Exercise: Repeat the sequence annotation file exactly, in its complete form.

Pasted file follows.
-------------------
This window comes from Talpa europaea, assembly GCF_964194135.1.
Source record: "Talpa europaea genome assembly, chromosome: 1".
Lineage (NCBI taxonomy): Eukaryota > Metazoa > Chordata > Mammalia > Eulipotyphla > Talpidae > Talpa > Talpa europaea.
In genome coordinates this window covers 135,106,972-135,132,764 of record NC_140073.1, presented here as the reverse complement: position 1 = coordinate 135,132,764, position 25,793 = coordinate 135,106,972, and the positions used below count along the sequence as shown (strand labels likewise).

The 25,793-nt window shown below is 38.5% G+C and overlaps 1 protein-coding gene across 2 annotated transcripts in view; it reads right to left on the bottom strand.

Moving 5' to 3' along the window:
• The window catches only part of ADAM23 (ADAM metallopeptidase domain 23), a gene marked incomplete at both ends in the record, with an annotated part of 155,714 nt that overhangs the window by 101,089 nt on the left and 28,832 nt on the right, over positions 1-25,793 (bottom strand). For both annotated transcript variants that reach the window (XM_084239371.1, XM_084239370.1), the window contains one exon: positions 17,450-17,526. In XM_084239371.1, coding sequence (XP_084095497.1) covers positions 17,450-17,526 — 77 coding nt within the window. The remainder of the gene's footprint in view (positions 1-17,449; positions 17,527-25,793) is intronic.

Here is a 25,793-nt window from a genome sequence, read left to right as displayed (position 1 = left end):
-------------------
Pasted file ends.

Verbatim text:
This window comes from Talpa europaea, assembly GCF_964194135.1.
Source record: "Talpa europaea genome assembly, chromosome: 1".
Lineage (NCBI taxonomy): Eukaryota > Metazoa > Chordata > Mammalia > Eulipotyphla > Talpidae > Talpa > Talpa europaea.
In genome coordinates this window covers 135,106,972-135,132,764 of record NC_140073.1, presented here as the reverse complement: position 1 = coordinate 135,132,764, position 25,793 = coordinate 135,106,972, and the positions used below count along the sequence as shown (strand labels likewise).

The 25,793-nt window shown below is 38.5% G+C and overlaps 1 protein-coding gene across 2 annotated transcripts in view; it reads right to left on the bottom strand.

Moving 5' to 3' along the window:
• The window catches only part of ADAM23 (ADAM metallopeptidase domain 23), a gene marked incomplete at both ends in the record, with an annotated part of 155,714 nt that overhangs the window by 101,089 nt on the left and 28,832 nt on the right, over positions 1-25,793 (bottom strand). For both annotated transcript variants that reach the window (XM_084239371.1, XM_084239370.1), the window contains one exon: positions 17,450-17,526. In XM_084239371.1, coding sequence (XP_084095497.1) covers positions 17,450-17,526 — 77 coding nt within the window. The remainder of the gene's footprint in view (positions 1-17,449; positions 17,527-25,793) is intronic.

Here is a 25,793-nt window from a genome sequence, read left to right as displayed (position 1 = left end):